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Exxon imports LNG cargo to keep tanks cool at Papua New Guinea plant

Gasoil News - Published on Mon, 09 Apr 2018

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Reuters quoted ExxonMobil said as saying that it has imported a liquefied natural gas (LNG) cargo to keep tanks cold at its Papua New Guinea LNG facilities near the capital Port Moresby. The imported LNG will help maintain the temperature of the company's LNG tanks and marine terminal loading facilities to avoid a lengthy recooling period when it restarts, a spokeswoman said in an email.

Exxon's PNG LNG export plant was shut in late February after a powerful earthquake disrupted feed-gas supplies from the gas-producing Highlands region.

The spokeswoman said that "In addition, a small amount of gas is used as a fuel source for the plant's gas turbine generators, which help keep the plant in safe operating condition."

She said that the generators are also continuing to supply some of Port Moresby's power demand. "The purchase of this cargo does not reflect a change in our earlier projection of eight weeks for return to production."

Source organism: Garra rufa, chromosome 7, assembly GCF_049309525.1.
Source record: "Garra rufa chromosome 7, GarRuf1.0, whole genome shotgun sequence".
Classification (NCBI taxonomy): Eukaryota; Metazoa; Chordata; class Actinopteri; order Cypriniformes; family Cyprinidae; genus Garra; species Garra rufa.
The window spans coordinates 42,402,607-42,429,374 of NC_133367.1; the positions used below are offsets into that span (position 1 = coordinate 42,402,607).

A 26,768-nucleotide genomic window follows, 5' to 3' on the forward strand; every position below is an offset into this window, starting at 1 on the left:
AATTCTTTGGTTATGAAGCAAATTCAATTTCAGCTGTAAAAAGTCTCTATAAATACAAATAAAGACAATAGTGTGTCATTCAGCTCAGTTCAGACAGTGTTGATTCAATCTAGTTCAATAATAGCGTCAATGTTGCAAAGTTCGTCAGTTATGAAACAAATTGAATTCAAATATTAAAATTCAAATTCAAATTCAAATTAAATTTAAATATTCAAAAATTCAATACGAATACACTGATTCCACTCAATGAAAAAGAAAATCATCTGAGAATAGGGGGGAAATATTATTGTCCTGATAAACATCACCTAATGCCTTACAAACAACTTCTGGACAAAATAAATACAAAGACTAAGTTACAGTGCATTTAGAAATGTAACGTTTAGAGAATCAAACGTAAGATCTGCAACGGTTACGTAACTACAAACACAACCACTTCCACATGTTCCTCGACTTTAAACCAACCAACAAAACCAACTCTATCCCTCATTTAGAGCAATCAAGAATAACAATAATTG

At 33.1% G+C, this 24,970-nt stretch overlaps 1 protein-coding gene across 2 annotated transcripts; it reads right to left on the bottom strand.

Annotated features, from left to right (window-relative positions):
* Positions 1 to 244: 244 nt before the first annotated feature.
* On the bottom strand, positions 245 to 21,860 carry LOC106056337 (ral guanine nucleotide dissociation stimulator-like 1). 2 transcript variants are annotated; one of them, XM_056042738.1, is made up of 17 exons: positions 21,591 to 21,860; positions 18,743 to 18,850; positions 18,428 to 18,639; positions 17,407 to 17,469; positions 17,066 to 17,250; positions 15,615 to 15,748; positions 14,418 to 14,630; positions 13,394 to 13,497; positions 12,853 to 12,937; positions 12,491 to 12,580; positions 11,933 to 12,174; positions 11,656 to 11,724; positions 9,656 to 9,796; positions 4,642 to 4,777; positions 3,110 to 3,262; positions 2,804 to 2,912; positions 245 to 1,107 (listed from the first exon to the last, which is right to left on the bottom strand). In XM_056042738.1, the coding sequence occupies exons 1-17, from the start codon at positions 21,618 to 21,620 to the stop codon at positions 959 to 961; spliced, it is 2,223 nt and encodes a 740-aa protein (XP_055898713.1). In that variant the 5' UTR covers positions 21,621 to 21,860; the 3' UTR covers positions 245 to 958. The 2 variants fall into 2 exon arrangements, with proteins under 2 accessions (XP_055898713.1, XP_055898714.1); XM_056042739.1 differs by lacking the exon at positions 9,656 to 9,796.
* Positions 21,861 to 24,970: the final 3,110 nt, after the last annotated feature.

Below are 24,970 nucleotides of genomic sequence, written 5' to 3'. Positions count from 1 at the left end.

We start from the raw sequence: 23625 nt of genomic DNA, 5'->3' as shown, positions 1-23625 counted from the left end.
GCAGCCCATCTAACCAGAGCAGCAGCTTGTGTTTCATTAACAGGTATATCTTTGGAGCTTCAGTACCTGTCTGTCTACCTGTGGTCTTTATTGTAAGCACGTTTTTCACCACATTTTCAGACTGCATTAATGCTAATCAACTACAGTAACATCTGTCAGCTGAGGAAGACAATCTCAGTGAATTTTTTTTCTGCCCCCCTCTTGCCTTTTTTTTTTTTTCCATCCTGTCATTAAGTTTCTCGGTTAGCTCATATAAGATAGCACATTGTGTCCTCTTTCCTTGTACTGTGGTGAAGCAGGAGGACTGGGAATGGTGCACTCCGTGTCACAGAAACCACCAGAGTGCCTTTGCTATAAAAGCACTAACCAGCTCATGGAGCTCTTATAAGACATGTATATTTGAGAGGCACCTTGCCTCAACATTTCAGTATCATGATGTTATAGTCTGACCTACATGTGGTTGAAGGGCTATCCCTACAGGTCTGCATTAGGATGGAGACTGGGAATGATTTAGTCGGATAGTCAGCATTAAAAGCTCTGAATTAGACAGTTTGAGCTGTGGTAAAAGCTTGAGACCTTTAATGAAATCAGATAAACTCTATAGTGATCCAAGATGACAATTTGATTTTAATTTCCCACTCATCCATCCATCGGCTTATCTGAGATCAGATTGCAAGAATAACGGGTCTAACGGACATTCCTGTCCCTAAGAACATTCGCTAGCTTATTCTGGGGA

Reuters reported in March that Exxon bought an LNG cargo for early April delivery to keep the LNG plant cool.

Stopping the liquefaction process which condenses gas into liquid at minus 162 degrees Celsius causes LNG plants to warm up, requiring cargoes to be imported to keep cryogenic tanks and equipment operational.

The 172,000-cubic metre capacity LNG tanker Kumul, custom-built for the PNG LNG project, is currently moored at the terminal, after discharging a cargo on Thursday, Thomson Reuters Eikon shiptracking data showed.

However, the 170,000-cubic metre capacity LNG tanker Papua is currently anchored near Port Moresby, according to the data. Traders said this tanker could be standing by ready to load once an export cargo is available, though this could not be officially confirmed with Exxon.

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Posted By : Rabi Wangkhem on Mon, 09 Apr 2018
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